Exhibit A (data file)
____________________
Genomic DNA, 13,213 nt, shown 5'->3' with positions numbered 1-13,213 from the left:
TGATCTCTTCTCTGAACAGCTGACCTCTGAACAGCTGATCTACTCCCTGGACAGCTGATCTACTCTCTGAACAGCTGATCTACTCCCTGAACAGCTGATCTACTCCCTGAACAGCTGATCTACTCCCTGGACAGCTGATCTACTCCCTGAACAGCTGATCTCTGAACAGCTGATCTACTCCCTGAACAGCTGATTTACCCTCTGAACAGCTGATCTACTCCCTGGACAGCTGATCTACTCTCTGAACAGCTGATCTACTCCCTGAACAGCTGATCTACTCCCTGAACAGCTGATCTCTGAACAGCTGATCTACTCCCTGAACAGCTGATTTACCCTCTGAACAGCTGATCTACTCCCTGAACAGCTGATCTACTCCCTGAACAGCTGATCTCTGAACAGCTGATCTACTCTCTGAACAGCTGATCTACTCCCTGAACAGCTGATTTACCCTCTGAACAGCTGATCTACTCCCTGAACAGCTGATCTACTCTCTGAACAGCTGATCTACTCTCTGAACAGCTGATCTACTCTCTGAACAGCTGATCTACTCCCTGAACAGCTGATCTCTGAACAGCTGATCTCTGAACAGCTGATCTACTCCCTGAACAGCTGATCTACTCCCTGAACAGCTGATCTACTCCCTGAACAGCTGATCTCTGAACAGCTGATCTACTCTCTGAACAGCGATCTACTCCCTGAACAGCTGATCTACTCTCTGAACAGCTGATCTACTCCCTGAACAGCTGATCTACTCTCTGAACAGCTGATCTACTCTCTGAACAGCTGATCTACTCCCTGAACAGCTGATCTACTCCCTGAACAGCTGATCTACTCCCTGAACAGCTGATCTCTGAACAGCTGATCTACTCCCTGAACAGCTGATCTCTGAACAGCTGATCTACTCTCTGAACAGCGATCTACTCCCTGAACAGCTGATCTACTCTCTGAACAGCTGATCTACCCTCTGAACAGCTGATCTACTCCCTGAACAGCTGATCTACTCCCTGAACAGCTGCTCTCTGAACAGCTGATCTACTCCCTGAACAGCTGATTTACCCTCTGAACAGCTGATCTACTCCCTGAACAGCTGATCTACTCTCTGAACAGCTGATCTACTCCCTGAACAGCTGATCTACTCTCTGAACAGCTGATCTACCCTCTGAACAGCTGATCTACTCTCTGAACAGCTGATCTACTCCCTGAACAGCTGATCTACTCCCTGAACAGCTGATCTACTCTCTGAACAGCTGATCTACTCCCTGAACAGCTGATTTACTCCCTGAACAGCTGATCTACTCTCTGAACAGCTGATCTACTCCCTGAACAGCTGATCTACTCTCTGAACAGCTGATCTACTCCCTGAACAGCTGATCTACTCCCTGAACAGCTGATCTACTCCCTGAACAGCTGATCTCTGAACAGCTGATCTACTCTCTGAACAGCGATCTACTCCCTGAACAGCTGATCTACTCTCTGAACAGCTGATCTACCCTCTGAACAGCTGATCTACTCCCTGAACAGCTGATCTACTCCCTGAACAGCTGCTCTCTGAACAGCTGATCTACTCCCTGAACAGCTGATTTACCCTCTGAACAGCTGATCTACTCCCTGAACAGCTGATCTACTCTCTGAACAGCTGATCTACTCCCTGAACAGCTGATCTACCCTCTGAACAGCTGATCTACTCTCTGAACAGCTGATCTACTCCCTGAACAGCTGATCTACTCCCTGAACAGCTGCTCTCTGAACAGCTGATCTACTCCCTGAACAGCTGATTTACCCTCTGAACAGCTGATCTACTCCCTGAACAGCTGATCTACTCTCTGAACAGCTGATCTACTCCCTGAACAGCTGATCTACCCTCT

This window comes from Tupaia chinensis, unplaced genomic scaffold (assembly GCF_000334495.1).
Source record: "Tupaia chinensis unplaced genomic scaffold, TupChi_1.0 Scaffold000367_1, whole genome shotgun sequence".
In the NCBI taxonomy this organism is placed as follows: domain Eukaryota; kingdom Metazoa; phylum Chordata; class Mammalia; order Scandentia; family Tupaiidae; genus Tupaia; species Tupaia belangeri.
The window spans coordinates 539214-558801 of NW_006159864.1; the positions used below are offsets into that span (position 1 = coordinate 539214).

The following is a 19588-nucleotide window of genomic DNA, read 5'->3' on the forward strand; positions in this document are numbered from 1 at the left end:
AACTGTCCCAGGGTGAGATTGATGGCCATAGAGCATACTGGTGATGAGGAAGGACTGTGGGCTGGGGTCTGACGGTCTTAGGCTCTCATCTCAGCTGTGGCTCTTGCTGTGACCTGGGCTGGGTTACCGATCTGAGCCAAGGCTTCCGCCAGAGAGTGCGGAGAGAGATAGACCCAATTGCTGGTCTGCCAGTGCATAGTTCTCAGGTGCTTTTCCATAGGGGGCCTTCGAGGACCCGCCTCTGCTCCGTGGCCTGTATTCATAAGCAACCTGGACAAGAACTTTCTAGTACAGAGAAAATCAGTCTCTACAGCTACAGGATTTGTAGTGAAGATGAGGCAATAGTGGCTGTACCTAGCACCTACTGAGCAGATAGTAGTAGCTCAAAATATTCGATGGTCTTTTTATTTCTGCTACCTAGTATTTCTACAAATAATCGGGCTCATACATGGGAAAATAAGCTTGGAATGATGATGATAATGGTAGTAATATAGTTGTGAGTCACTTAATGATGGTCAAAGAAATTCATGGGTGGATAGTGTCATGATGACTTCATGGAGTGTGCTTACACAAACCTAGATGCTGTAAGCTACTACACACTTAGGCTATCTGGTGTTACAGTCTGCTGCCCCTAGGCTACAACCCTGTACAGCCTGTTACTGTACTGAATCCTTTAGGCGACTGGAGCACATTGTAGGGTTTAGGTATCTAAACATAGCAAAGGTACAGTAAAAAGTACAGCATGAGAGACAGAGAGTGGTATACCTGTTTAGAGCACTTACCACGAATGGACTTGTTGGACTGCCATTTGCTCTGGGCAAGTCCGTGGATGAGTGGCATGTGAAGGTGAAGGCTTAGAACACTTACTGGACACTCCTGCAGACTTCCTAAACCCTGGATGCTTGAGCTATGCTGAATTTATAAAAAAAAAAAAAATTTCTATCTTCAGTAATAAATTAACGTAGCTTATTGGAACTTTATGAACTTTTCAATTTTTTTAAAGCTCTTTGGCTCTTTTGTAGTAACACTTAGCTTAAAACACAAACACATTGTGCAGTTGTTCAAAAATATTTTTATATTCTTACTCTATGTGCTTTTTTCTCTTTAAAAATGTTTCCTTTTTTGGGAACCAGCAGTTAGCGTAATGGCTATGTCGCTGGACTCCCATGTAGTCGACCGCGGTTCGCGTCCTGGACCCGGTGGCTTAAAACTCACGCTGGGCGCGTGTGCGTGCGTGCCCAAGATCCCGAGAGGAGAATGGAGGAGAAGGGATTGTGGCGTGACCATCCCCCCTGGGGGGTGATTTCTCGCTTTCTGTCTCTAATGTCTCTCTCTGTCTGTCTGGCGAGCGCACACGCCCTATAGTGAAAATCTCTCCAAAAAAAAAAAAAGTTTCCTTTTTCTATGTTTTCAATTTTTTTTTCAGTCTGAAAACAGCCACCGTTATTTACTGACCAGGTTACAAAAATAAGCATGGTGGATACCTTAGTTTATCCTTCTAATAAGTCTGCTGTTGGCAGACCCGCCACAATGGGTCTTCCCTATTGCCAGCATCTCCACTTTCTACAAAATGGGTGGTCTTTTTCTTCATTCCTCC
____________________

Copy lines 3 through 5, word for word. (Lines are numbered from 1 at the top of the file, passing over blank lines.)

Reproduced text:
This window comes from Tupaia chinensis, unplaced genomic scaffold (assembly GCF_000334495.1).
Source record: "Tupaia chinensis unplaced genomic scaffold, TupChi_1.0 Scaffold000367_1, whole genome shotgun sequence".
In the NCBI taxonomy this organism is placed as follows: domain Eukaryota; kingdom Metazoa; phylum Chordata; class Mammalia; order Scandentia; family Tupaiidae; genus Tupaia; species Tupaia belangeri.